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Ikea’s smart blinds will launch on October 1st

Ikea Smart Blinds

Ikea has a new product for the smart home that can be controlled from an iPhone or Android device, and you’ll soon be able to buy it. For real this time, The Fyrtur and Kadrilj smart blinds are coming to the US on October 1st, some six months after their planned April 1st release date. And when they do hit stores, they’re going to be a lot more affordable than other similar products on the market.

The Kadrilj is the cheaper of the two, priced at €99 ($113), while the Fyrtur costs €119 ($136). The more expensive model will deliver full blackout, while Karilj will let in some light.

The blinds pack a battery that powers the motor that raises and lowers the shades, as well as wireless functionality, which means they can be controlled wirelessly either with the included remote or, even better, with the phone. The remote itself supports up to 10 wireless blinds, Ikea explains, although it needs a repeater that also comes with the package. The shades are preprogrammed to work with the remote control and the signal repeater.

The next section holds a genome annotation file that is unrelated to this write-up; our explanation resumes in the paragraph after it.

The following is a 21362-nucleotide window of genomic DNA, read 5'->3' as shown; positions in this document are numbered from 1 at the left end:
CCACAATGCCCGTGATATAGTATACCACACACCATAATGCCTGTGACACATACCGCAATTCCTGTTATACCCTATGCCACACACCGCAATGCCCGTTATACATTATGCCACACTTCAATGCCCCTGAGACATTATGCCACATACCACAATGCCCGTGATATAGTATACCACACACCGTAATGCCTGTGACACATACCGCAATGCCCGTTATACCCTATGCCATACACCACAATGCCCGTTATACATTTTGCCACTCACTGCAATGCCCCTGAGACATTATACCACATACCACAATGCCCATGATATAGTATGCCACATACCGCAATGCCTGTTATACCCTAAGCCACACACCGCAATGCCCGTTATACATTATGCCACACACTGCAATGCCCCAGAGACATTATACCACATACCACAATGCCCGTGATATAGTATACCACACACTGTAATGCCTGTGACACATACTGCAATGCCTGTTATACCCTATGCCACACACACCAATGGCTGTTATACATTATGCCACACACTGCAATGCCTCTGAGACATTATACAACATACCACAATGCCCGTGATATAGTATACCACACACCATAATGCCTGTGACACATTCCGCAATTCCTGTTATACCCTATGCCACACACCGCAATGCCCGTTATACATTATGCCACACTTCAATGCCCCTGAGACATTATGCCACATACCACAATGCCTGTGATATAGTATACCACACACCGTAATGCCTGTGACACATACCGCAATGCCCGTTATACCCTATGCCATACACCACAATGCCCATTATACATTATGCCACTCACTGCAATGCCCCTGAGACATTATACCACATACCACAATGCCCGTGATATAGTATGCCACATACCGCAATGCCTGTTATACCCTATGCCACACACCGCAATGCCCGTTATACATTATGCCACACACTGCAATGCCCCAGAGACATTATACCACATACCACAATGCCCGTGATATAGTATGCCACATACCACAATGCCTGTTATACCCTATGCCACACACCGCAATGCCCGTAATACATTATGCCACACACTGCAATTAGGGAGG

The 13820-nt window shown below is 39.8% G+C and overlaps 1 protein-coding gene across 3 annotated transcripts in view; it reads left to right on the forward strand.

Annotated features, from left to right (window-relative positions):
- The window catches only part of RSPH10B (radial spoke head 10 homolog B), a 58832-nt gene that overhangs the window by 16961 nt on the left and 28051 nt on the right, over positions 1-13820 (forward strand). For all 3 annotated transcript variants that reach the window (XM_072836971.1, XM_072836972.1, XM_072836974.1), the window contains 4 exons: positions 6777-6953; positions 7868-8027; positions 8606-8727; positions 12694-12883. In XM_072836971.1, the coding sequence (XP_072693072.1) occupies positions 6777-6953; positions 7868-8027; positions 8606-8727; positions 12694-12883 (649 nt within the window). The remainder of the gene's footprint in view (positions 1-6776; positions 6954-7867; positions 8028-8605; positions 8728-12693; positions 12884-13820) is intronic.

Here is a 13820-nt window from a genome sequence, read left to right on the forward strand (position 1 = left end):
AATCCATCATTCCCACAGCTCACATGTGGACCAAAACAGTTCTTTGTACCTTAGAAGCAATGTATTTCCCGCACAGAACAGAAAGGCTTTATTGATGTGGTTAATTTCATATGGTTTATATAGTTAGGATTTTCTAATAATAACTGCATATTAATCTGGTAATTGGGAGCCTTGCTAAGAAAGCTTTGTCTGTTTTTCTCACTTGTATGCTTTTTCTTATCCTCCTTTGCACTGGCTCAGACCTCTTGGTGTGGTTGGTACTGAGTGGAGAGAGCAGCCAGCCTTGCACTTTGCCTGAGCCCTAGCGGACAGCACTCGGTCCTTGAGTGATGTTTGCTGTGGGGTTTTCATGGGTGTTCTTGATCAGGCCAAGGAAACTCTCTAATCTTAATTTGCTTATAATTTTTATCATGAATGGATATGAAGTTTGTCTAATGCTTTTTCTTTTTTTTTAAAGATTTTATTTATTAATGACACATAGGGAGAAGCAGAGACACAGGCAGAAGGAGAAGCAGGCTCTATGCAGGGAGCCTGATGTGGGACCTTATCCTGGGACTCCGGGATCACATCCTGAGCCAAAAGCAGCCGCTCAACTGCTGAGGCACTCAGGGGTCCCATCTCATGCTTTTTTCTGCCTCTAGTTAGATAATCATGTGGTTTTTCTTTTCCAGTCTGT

The Ikea Trådfri smart home app, available for iPhone and Android, is what will help you send commands to either the Fyrtur or the Kadrilj, and it’s a much better way to control them than the default remote control. Because both iOS and Android support voice controls, you’ll be able to use virtual assistants as well to control your shades. Support for Amazon Alexa is also included, in case you want to pair them with your Echo smart speakers.

The mobile app lets you set timers for the blinds, which means you won’t really have to bother yourself too much with them. If you’re already using Trådfri wireless light bulbs in your home, then you probably know how Ikea’s smart home app works. That said, you’ll have to remember to recharge their batteries so that they will continue to operate automatically. The following video shows how Ikea’s smart blinds system works, once installed:

Chris Smith started writing about gadgets as a hobby, and before he knew it he was sharing his views on tech stuff with readers around the world. Whenever he's not writing about gadgets he miserably fails to stay away from them, although he desperately tries. But that's not necessarily a bad thing.